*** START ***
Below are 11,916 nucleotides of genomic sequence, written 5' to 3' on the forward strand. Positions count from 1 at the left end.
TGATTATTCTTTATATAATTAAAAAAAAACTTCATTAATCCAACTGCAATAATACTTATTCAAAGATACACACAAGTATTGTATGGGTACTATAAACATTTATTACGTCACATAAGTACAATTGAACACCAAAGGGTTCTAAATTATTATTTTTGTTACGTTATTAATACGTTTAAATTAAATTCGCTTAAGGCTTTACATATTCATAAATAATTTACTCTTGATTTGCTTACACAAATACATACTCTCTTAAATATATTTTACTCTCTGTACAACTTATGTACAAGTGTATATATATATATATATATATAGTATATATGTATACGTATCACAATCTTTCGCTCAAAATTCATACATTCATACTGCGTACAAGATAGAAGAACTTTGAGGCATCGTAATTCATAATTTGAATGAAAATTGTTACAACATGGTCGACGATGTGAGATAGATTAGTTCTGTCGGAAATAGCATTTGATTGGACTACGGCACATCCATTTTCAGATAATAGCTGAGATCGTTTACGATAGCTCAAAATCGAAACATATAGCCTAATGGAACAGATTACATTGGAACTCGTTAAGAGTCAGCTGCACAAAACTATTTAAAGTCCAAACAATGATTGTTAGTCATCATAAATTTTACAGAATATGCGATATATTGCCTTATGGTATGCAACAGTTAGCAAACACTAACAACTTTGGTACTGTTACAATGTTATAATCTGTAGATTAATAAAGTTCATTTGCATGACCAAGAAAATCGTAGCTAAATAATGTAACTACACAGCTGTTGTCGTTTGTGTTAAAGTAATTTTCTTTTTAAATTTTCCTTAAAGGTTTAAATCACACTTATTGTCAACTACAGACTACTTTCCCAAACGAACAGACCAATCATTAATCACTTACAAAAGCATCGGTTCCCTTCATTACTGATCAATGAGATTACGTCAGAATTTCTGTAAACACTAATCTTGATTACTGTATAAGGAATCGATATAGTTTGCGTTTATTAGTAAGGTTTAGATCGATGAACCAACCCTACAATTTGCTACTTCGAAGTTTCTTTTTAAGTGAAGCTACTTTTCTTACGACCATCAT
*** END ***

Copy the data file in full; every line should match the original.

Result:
Below are 11,916 nucleotides of genomic sequence, written 5' to 3' on the forward strand. Positions count from 1 at the left end.
TGATTATTCTTTATATAATTAAAAAAAAACTTCATTAATCCAACTGCAATAATACTTATTCAAAGATACACACAAGTATTGTATGGGTACTATAAACATTTATTACGTCACATAAGTACAATTGAACACCAAAGGGTTCTAAATTATTATTTTTGTTACGTTATTAATACGTTTAAATTAAATTCGCTTAAGGCTTTACATATTCATAAATAATTTACTCTTGATTTGCTTACACAAATACATACTCTCTTAAATATATTTTACTCTCTGTACAACTTATGTACAAGTGTATATATATATATATATATATAGTATATATGTATACGTATCACAATCTTTCGCTCAAAATTCATACATTCATACTGCGTACAAGATAGAAGAACTTTGAGGCATCGTAATTCATAATTTGAATGAAAATTGTTACAACATGGTCGACGATGTGAGATAGATTAGTTCTGTCGGAAATAGCATTTGATTGGACTACGGCACATCCATTTTCAGATAATAGCTGAGATCGTTTACGATAGCTCAAAATCGAAACATATAGCCTAATGGAACAGATTACATTGGAACTCGTTAAGAGTCAGCTGCACAAAACTATTTAAAGTCCAAACAATGATTGTTAGTCATCATAAATTTTACAGAATATGCGATATATTGCCTTATGGTATGCAACAGTTAGCAAACACTAACAACTTTGGTACTGTTACAATGTTATAATCTGTAGATTAATAAAGTTCATTTGCATGACCAAGAAAATCGTAGCTAAATAATGTAACTACACAGCTGTTGTCGTTTGTGTTAAAGTAATTTTCTTTTTAAATTTTCCTTAAAGGTTTAAATCACACTTATTGTCAACTACAGACTACTTTCCCAAACGAACAGACCAATCATTAATCACTTACAAAAGCATCGGTTCCCTTCATTACTGATCAATGAGATTACGTCAGAATTTCTGTAAACACTAATCTTGATTACTGTATAAGGAATCGATATAGTTTGCGTTTATTAGTAAGGTTTAGATCGATGAACCAACCCTACAATTTGCTACTTCGAAGTTTCTTTTTAAGTGAAGCTACTTTTCTTACGACCATCAT